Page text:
VILNIUS, Oct 11 (Reuters) - Lithuanian Prime MinisterAndrius Kubilius hit out at centre-left opposition budget planson Thursday, warning of danger to fiscal stability.
He spoke ahead of a parliamentary election on Sunday, whichhe is likely to lose and which is expected to lead to agovernment formed under the centre-left Social Democrats.
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"You need to understand very clearly that financialstability will require more unpopular decisions. There is littleroom for significant changes in revenue and spending," Kubiliustold a news conference.
"But certain parties have points in their programmes, andtheir leaders speak of them in debates, which ... would meanthat financial stability is not adhered to," he added.
He said opposition parties had raised the idea of increasingrebates on value added tax for some goods and services.
The Social Democrats have proposed raising the minimum wageand introducing a progressive income tax in a country that cutspending and raised taxes after the 2008 global crisis.
But they also say they will adhere to a strict budget policyand keep to European Union rules on budget deficits, which set alimit for the fiscal gap of three percent of output.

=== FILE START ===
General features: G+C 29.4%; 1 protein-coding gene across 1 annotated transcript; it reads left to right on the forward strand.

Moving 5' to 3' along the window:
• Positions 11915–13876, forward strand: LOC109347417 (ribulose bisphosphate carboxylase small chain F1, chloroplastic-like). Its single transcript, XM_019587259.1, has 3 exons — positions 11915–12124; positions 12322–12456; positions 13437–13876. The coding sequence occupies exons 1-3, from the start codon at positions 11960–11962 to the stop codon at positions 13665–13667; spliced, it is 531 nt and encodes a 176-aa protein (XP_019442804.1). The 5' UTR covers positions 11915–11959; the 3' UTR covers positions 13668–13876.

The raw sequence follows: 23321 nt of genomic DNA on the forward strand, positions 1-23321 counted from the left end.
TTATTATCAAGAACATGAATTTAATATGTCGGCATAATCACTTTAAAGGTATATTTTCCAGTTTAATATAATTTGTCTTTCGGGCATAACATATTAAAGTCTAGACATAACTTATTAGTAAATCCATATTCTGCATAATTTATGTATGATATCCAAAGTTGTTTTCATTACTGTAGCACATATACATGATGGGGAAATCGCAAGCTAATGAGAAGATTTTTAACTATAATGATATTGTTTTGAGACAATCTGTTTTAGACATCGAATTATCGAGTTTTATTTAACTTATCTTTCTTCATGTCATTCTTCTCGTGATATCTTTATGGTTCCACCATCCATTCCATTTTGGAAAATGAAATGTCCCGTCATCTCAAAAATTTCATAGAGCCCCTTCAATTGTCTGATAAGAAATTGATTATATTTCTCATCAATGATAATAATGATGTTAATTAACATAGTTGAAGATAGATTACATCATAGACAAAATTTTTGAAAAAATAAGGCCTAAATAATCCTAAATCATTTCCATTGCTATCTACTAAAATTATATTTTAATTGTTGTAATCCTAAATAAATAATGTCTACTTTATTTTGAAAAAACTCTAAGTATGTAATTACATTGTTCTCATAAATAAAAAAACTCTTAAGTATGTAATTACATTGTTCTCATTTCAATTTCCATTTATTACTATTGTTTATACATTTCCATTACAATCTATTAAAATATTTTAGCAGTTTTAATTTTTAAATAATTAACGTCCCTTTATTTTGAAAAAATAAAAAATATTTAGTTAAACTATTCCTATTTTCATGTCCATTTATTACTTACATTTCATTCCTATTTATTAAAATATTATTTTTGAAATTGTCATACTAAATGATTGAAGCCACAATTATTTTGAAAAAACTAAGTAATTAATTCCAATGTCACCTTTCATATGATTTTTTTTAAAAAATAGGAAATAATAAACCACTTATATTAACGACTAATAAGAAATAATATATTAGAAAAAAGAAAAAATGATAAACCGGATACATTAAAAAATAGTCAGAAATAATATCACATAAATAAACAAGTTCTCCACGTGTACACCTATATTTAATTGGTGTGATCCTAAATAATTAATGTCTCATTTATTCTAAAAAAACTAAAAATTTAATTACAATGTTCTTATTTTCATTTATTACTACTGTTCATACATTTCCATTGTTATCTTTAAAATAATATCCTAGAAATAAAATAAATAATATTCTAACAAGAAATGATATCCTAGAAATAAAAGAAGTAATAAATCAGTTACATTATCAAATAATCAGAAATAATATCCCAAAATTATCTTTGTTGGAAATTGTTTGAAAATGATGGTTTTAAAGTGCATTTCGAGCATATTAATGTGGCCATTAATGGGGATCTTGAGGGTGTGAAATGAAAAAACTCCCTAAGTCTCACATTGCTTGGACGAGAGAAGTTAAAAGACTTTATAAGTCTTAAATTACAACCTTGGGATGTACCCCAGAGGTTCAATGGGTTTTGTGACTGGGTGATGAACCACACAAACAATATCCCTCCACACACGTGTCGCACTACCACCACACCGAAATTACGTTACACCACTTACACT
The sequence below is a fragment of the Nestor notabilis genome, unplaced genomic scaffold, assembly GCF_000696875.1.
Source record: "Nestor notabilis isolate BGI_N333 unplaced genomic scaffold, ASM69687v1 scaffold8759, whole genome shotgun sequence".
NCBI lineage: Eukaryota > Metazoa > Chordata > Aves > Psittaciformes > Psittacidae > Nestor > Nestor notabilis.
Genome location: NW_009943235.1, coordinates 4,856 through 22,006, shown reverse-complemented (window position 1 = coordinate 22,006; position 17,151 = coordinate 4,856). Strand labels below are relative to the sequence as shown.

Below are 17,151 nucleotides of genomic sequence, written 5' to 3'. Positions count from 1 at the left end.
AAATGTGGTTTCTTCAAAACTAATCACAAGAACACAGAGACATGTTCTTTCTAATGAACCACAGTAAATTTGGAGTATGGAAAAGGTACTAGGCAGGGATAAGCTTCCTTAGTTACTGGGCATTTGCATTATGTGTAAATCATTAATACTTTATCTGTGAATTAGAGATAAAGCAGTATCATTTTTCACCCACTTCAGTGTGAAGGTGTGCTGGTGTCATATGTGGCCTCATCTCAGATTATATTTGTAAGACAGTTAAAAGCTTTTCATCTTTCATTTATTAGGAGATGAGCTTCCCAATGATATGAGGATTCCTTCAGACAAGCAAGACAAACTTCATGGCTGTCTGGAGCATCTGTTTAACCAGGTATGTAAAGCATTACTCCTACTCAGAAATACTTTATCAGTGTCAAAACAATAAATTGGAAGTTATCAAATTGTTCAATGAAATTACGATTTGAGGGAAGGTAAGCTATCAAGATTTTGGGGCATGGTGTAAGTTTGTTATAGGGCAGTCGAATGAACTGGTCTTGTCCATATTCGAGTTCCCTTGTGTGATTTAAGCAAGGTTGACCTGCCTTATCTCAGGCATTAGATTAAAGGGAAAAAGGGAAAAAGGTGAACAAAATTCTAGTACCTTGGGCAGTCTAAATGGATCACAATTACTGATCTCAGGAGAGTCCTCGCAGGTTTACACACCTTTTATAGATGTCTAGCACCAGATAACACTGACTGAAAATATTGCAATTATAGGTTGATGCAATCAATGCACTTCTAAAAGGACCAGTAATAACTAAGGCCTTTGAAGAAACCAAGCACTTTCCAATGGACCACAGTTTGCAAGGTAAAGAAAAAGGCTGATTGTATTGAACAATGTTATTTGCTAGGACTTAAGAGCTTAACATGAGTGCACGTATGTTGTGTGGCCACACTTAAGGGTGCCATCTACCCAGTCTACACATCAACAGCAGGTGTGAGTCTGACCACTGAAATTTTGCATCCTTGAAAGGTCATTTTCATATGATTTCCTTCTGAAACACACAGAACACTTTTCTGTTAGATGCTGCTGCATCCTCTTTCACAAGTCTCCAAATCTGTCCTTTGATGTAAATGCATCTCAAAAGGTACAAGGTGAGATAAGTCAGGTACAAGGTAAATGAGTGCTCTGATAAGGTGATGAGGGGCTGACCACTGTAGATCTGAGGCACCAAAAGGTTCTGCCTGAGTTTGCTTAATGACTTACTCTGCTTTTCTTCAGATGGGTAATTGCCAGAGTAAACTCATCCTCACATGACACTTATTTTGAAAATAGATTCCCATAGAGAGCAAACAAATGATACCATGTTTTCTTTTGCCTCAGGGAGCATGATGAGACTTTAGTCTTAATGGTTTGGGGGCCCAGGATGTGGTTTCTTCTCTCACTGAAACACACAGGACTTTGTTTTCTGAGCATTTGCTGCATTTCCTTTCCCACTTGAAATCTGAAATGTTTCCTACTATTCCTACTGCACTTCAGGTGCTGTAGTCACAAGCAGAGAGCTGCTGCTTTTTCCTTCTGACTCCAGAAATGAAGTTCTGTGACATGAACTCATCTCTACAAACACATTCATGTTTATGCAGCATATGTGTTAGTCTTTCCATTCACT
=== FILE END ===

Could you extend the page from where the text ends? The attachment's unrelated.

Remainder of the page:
Lithuania had falling wages and living standards and a 15percent drop in output in 2009. Some growth has returned, butthousands have emigrated and it is one of the poorest EU states.
An opinion poll by survey group Sprinter for news portalDelfi showed the Social Democrats remaining the most popularparty ahead of the first round of an election on Sunday.
The poll put the Social Democrats, led by former financeminister Algirdas Butkevicius at 16.9 percent, followed by theLabour Party, led by a Russian-born businessman, at 15.8.
Kubilius' Homeland Union polled at 7.9 percent.
The election is likely to influence when Lithuania seeks toadopt the euro. Kubilius has said 2014 would be realistic, butButkevicius told Reuters he is aiming for 2015.
Lithuania has two voting rounds: on Sunday half the seatsare decided on a proportional representation basis, with therest decided two weeks later in district runoffs.
(Reporting by Andrius Sytas, writing by Aleks Tapinsh; editingby Ron Askew)
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